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How to Measure Water Hardness

How to Measure Water Hardness

What is hard water?
Hard water is the most common problem found in the average home. Hard water is water that contains dissolved hardness minerals above 1 GPG.

How water hardness is measured?
Water hardness usually is measured or reported in grains per gallon, but some laboratories use milligrams per liter, or parts per million.

One part per million (PPM) is just what it says: out of one million units, one unit. Grains or a grain per gallon (GPG) is a weight measurement taken from the Egyptians; one dry grain of wheat, or about 1/7000 of a pound. It takes 17.1 PPM to equal 1 GPG.

If measured in parts per million or milligrams per liter take total hardness and divide it by 17.1 to get hardness in grains per gallon. For example if your water test shows 250mg/l hardness you actually have 14.62 grains per gallon. You convert milligrams per liter or parts per million by dividing the total by 17.1 to get grains per gallon hardness.

Most Common Myths About Hard Water

Hard Water Minerals are contaminants
Scientific findings supported by officials from the World Health Organization have shown that drinking water rich with essential minerals, specifically calcium and magnesium protects good health and leads to lower instances of heart disease and stroke.


Salt water softeners filter water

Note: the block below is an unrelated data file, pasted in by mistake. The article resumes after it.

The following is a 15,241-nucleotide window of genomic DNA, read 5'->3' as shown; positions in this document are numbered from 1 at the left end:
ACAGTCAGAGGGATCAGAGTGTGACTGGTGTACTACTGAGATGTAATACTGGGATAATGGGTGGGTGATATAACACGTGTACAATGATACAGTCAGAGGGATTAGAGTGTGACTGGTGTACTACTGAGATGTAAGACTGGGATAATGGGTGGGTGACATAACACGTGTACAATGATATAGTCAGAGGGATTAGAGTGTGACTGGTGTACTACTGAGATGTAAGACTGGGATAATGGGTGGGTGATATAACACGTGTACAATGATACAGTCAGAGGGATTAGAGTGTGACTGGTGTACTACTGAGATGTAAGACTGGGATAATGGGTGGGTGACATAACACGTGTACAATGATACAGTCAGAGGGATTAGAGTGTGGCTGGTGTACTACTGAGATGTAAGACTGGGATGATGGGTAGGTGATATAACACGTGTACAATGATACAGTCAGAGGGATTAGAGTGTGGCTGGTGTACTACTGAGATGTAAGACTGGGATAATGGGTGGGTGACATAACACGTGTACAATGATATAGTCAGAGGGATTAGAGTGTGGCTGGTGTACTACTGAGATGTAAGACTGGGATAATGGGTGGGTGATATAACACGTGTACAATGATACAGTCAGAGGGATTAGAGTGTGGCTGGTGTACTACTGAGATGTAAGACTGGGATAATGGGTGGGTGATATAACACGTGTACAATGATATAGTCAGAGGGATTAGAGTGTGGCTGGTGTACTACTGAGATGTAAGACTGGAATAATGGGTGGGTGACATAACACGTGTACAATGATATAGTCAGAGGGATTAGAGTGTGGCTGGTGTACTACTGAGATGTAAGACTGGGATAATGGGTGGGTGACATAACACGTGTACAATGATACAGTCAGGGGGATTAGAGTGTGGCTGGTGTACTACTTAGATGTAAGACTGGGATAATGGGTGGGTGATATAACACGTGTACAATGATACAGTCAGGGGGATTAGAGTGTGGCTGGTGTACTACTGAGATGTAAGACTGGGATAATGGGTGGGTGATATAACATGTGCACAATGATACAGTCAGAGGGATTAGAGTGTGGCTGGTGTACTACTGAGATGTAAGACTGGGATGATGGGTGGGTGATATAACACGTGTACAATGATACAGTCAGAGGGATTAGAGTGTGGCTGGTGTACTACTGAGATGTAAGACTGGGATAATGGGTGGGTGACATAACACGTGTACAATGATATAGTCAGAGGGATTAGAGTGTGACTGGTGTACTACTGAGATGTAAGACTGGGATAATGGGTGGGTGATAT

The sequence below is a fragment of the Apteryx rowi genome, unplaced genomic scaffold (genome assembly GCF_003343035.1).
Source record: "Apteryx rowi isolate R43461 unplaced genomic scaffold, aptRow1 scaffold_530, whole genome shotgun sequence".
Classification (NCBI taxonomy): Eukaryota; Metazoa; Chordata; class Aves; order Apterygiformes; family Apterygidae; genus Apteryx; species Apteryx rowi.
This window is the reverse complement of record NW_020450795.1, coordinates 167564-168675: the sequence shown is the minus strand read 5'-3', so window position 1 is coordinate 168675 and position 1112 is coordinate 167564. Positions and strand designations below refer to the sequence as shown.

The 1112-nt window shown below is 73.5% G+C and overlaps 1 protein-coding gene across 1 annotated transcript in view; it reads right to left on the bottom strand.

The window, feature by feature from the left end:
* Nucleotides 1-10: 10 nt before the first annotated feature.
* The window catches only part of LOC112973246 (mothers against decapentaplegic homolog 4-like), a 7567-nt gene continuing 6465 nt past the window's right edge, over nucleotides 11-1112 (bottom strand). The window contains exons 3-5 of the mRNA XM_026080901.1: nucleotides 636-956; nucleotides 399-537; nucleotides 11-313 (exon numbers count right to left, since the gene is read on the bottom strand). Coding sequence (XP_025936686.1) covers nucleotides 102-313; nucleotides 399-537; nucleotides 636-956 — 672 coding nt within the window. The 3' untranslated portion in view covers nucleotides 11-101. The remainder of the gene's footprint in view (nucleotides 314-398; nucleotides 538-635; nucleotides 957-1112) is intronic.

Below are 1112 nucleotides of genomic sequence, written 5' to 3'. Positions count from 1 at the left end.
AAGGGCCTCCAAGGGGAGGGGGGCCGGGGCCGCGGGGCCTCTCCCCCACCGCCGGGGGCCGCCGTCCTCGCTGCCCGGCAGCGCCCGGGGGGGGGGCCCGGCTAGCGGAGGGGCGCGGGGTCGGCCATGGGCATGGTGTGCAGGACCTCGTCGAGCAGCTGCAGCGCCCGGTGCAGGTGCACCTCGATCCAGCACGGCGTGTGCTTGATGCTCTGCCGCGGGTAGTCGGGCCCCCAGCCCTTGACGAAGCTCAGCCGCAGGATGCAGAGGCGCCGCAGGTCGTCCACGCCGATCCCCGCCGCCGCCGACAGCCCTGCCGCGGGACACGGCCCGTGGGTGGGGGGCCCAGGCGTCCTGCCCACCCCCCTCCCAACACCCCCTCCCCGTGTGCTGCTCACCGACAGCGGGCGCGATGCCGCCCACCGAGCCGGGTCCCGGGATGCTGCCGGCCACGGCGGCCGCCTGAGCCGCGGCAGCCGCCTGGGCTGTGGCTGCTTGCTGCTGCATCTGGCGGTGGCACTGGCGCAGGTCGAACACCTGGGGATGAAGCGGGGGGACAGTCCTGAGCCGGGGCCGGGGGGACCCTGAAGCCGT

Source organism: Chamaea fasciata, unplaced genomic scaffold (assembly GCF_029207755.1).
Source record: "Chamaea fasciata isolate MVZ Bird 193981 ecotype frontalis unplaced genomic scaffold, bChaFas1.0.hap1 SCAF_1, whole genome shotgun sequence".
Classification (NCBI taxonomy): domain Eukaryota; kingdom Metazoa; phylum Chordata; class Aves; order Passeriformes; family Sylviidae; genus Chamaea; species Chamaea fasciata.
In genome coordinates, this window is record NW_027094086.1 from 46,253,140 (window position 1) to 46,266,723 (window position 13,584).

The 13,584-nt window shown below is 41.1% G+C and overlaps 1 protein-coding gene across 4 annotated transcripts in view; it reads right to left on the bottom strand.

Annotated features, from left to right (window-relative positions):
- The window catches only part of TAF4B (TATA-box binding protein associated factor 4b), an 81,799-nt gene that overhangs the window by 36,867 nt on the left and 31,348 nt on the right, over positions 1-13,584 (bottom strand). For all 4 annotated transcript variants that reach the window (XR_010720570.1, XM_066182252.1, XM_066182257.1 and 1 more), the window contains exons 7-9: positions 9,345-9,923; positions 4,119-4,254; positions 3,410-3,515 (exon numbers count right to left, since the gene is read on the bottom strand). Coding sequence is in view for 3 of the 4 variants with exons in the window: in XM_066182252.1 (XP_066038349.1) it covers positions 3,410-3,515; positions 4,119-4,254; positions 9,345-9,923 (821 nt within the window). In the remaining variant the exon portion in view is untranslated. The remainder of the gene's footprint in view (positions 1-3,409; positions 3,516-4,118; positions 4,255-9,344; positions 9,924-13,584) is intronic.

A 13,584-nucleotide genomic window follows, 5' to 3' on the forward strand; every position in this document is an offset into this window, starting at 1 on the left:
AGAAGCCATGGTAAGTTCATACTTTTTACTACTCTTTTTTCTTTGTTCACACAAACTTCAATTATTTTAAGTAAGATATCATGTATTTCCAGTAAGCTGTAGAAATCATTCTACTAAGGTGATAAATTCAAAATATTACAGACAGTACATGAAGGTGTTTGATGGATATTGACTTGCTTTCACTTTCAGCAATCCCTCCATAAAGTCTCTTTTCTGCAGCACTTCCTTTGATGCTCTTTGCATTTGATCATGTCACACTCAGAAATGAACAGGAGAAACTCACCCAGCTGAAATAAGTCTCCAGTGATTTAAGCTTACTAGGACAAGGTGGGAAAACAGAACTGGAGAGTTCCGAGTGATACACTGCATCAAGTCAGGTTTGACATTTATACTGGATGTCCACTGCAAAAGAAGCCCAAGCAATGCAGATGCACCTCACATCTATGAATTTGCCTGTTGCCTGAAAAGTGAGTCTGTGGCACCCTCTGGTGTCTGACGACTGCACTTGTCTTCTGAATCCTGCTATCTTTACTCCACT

Fact: Salt water softeners do not filter water; they exchange sodium for healthy minerals. In other words, water softeners merely take ordinary, chlorinated tap water and turn it into ordinary, chlorinated, salty water. There is also a need to install a reverse-osmosis system to remove salt, sediment and chlorine to produce palatable water for drinking and cooking, but only at the kitchen tap. Chlorinated, salty water still runs throughout the rest of the home.

Hard water is harsh, fades clothes and dries skin and hair.
Hard water does not fade colors or dry skin and hair; chlorine does, and salt water softeners do not remove chlorine and disinfection byproducts.

Salt water softeners are safe for the environment.
According to Ann Heil, a Supervising Engineer. Sanitation Districts of Los Angeles County, automatic salt water softeners waste water and put a salty brine discharge into the waste water stream. High salts in the waste water streams can harm aquatic life and can damage crops irrigated with downstream waters.

Water with low mineral count is naturally slippery
Fact: Naturally softened water does not feel slippery to the touch. Salt-based water softeners add sodium or potassium to the water which makes the water feel slippery.

Salt Based Water Softeners being Banned

Did You Know Salt Based Water Softeners are being BANNED? – Many communities throughout the US, or even the states themselves, have or are considering legislation prohibiting certain types of water softener brine discharge. Among them, in addition to Texas, are California, Connecticut, Massachusetts,

Hard Water and Kidney Stones

Does hard water cause kidney stones?